This amazing story intersects two interesting historical lines: the history of New York and the history of medicine. So much of medical knowledge to this day is imparted by the study of cadavers. But how early medical students got those cadavers was controversial to many in a less ethically structured, more superstitious time.
A very large riot took place in 1788 New York, in which as many as 20 people were killed, over the collection of cadavers by the medical students at Columbia College.
The New York Doctors Riot was just one in a stream of so-called “anatomy riots” that plagued the United States in the 18th and 19th centuries. Medical historian Michael Sappol has counted at least 17 such incidents between 1765 and 1854, in New Haven, Baltimore, Cleveland and Philadelphia. These riots were sparked by anger over dissections and grave-robbing, which was how most schools got their bodies, since there was no legal supply. People saw grave-robbing as an affront to the honor of the dead and the sacred nature of graveyards, and dissection frightened many Christians who believed that only complete bodies could be resurrected. Dissection also had a veneer of criminality: in England, the only legal source of bodies was executed criminals, and many saw anatomical dissection as an extra layer of punishment suitable only for the wicked.
Students generally got their cadavers from the Negroes Burial Ground outside the city proper with little controversy except for those that saw the entire business as sacrilegious; however, fear mongers of the day passed around rumors of white people’s bodies being stolen from more hallowed city cemeteries (like Trinity Cemetery in lower Manhattan where Alexander Hamilton is buried). True or not, this outraged people who didn’t much respect or understand the early practitioners of medicine anyway, and so the horrific stories spreading around the City smacked of such ghoulishness that people were outraged to riot. At the time, New York was the Capitol of the young nation (it still had that new nation smell in 1788) and such founding fathers as Alexander Hamilton (while still alive) and (soon to be first Chief Justice of the Supreme Court) John Jay were involved in stemming the riots.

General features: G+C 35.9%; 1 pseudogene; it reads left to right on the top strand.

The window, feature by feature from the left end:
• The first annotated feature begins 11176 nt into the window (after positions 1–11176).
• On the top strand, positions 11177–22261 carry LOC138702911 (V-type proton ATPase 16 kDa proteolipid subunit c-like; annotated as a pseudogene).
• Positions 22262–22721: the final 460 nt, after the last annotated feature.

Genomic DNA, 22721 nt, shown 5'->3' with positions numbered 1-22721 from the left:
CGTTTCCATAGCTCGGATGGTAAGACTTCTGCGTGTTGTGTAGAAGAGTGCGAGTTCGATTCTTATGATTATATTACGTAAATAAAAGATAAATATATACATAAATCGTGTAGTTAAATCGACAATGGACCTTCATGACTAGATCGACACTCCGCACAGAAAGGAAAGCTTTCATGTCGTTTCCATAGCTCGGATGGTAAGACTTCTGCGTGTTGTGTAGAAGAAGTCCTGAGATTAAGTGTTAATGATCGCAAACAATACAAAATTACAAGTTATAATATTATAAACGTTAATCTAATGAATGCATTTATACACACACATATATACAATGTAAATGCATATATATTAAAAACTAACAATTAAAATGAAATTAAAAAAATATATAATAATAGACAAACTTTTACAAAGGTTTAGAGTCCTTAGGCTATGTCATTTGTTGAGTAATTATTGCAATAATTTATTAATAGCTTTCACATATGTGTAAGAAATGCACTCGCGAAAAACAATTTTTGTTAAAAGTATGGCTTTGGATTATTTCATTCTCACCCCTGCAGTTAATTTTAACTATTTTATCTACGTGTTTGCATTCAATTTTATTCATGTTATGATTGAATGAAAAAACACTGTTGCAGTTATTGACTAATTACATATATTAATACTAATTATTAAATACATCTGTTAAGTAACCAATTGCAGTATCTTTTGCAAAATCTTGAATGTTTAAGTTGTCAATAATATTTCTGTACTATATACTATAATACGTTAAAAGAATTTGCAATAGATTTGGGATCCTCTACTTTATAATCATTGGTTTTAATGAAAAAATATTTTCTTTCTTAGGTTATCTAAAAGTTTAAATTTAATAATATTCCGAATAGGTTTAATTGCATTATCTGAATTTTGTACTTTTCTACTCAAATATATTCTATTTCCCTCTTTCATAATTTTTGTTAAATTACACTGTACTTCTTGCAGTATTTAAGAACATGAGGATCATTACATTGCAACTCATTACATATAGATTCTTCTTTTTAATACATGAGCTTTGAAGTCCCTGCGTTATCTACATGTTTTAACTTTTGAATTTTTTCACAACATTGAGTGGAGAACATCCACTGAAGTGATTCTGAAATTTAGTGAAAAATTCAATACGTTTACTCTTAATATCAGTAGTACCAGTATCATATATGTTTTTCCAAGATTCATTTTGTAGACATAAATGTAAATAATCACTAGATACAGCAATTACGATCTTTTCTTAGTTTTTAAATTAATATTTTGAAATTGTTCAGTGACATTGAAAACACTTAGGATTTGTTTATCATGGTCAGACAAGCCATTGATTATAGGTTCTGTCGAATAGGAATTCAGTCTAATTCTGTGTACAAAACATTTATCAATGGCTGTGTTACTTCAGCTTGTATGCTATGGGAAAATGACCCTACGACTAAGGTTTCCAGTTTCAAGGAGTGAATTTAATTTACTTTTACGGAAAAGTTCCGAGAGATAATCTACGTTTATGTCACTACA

Fascinating stuff. To me, at least.
Totally trivial historical side note: Duane Street in lower Manhattan was named after Mayor James Duane. At the corner of Duane and Reade streets in 1960 a drug store was opened that became the largest chain of drug stores in the New York area: Duane Reade. That chain was eventually purchased by Bain Capital. Coincidence? Yeah, totally.